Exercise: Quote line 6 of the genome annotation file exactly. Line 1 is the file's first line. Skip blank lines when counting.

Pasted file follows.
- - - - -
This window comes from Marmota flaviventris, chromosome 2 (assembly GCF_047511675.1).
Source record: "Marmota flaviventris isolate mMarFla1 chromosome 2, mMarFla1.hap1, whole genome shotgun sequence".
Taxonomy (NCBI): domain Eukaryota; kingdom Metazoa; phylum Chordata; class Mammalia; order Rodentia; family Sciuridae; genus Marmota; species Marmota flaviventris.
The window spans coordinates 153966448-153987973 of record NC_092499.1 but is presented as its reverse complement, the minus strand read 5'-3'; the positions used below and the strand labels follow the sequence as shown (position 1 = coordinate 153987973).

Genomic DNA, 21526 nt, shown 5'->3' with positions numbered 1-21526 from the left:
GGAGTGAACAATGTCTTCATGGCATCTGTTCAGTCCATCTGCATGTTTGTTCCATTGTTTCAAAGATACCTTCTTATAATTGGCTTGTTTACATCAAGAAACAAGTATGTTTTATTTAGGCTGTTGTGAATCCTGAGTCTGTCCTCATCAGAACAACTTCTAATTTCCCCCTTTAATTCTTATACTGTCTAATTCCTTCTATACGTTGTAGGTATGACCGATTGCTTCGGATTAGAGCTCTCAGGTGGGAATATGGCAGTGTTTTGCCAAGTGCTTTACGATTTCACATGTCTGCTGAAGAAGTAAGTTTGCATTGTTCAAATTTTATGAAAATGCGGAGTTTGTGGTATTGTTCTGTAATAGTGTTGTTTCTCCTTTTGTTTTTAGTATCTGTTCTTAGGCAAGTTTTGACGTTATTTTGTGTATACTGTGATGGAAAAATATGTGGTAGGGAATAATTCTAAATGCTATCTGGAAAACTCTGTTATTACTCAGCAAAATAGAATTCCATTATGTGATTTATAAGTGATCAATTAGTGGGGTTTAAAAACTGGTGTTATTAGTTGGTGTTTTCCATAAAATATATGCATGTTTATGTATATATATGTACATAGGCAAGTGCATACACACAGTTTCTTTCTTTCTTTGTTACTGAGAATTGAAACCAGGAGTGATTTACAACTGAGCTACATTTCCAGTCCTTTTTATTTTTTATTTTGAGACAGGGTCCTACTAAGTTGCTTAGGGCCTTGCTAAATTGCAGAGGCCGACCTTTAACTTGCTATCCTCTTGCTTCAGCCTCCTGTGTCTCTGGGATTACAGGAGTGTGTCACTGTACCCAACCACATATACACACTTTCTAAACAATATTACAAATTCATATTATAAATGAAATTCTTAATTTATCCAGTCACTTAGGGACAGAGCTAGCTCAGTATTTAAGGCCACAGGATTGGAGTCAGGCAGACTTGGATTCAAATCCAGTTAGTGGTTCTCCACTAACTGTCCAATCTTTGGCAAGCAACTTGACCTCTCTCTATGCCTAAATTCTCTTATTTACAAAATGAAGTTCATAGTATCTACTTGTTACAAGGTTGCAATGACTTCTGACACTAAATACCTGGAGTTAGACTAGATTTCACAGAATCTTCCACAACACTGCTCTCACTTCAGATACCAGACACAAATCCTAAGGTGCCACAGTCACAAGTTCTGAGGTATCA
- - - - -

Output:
GGAGTGAACAATGTCTTCATGGCATCTGTTCAGTCCATCTGCATGTTTGTTCCATTGTTTCAAAGATACCTTCTTATAATTGGCTTGTTTACATCAAGAAACAAGTATGTTTTATTTAGGCTGTTGTGAATCCTGAGTCTGTCCTCATCAGAACAACTTCTAATTTCCCCCTTTAATTCTTATACTGTCTAATTCCTTCTATACGTTGTAGGTATGACCGATTGCTTCGGATTAGAGCTCTCAGGTGGGAATATGGCAGTGTTTTGCCAAGTGCTTTACGATTTCACATGTCTGCTGAAGAAGTAAGTTTGCATTGTTCAAATTTTATGAAAATGCGGAGTTTGTGGTATTGTTCTGTAATAGTGTTGTTTCTCCTTTTGTTTTTAGTATCTGTTCTTAGGCAAGTTTTGACGTTATTTTGTGTATACTGTGATGGAAAAATATGTGGTAGGGAATAATTCTAAATGCTATCTGGAAAACTCTGTTATTACTCAGCAAAATAGAATTCCATTATGTGATTTATAAGTGATCAATTAGTGGGGTTTAAAAACTGGTGTTATTAGTTGGTGTTTTCCATAAAATATATGCATGTTTATGTATATATATGTACATAGGCAAGTGCATACACACAGTTTCTTTCTTTCTTTGTTACTGAGAATTGAAACCAGGAGTGATTTACAACTGAGCTACATTTCCAGTCCTTTTTATTTTTTATTTTGAGACAGGGTCCTACTAAGTTGCTTAGGGCCTTGCTAAATTGCAGAGGCCGACCTTTAACTTGCTATCCTCTTGCTTCAGCCTCCTGTGTCTCTGGGATTACAGGAGTGTGTCACTGTACCCAACCACATATACACACTTTCTAAACAATATTACAAATTCATATTATAAATGAAATTCTTAATTTATCCAGTCACTTAGGGACAGAGCTAGCTCAGTATTTAAGGCCACAGGATTGGAGTCAGGCAGACTTGGATTCAAATCCAGTTAGTGGTTCTCCACTAACTGTCCAATCTTTGGCAAGCAACTTGACCTCTCTCTATGCCTAAATTCTCTTATTTACAAAATGAAGTTCATAGTATCTACTTGTTACAAGGTTGCAATGACTTCTGACACTAAATACCTGGAGTTAGACTAGATTTCACAGAATCTTCCACAACACTGCTCTCACTTCAGATACCAGACACAAATCCTAAGGTGCCACAGTCACAAGTTCTGAGGTATCA